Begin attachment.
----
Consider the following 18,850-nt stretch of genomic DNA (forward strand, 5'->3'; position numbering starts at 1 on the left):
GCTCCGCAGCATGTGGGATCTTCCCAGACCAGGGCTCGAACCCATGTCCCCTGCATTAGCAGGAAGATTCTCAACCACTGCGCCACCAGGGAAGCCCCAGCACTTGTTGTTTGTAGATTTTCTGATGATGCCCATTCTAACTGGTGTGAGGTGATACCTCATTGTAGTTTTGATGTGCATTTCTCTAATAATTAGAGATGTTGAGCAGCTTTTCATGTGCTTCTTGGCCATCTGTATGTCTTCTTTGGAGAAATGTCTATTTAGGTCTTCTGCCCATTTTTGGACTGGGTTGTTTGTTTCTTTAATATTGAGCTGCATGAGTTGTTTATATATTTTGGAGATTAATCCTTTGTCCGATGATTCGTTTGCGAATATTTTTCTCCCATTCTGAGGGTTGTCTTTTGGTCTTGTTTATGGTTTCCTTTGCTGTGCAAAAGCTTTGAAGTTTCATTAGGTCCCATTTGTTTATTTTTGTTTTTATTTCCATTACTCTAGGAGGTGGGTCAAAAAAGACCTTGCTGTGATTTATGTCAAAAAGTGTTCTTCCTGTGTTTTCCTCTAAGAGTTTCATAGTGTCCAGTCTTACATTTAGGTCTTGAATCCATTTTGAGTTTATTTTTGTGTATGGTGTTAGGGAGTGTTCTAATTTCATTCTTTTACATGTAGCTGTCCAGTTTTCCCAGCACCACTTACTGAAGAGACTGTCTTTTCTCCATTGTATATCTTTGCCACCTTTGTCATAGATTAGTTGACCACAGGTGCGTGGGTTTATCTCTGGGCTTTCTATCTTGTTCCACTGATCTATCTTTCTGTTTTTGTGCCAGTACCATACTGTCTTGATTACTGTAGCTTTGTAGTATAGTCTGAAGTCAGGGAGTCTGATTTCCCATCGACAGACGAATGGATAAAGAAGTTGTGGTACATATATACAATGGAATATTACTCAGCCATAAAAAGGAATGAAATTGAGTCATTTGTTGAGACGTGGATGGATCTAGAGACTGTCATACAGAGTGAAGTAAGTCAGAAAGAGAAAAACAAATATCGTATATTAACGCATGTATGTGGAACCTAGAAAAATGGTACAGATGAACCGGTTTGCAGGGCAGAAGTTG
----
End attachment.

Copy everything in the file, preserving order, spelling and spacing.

Consider the following 18,850-nt stretch of genomic DNA (forward strand, 5'->3'; position numbering starts at 1 on the left):
GCTCCGCAGCATGTGGGATCTTCCCAGACCAGGGCTCGAACCCATGTCCCCTGCATTAGCAGGAAGATTCTCAACCACTGCGCCACCAGGGAAGCCCCAGCACTTGTTGTTTGTAGATTTTCTGATGATGCCCATTCTAACTGGTGTGAGGTGATACCTCATTGTAGTTTTGATGTGCATTTCTCTAATAATTAGAGATGTTGAGCAGCTTTTCATGTGCTTCTTGGCCATCTGTATGTCTTCTTTGGAGAAATGTCTATTTAGGTCTTCTGCCCATTTTTGGACTGGGTTGTTTGTTTCTTTAATATTGAGCTGCATGAGTTGTTTATATATTTTGGAGATTAATCCTTTGTCCGATGATTCGTTTGCGAATATTTTTCTCCCATTCTGAGGGTTGTCTTTTGGTCTTGTTTATGGTTTCCTTTGCTGTGCAAAAGCTTTGAAGTTTCATTAGGTCCCATTTGTTTATTTTTGTTTTTATTTCCATTACTCTAGGAGGTGGGTCAAAAAAGACCTTGCTGTGATTTATGTCAAAAAGTGTTCTTCCTGTGTTTTCCTCTAAGAGTTTCATAGTGTCCAGTCTTACATTTAGGTCTTGAATCCATTTTGAGTTTATTTTTGTGTATGGTGTTAGGGAGTGTTCTAATTTCATTCTTTTACATGTAGCTGTCCAGTTTTCCCAGCACCACTTACTGAAGAGACTGTCTTTTCTCCATTGTATATCTTTGCCACCTTTGTCATAGATTAGTTGACCACAGGTGCGTGGGTTTATCTCTGGGCTTTCTATCTTGTTCCACTGATCTATCTTTCTGTTTTTGTGCCAGTACCATACTGTCTTGATTACTGTAGCTTTGTAGTATAGTCTGAAGTCAGGGAGTCTGATTTCCCATCGACAGACGAATGGATAAAGAAGTTGTGGTACATATATACAATGGAATATTACTCAGCCATAAAAAGGAATGAAATTGAGTCATTTGTTGAGACGTGGATGGATCTAGAGACTGTCATACAGAGTGAAGTAAGTCAGAAAGAGAAAAACAAATATCGTATATTAACGCATGTATGTGGAACCTAGAAAAATGGTACAGATGAACCGGTTTGCAGGGCAGAAGTTG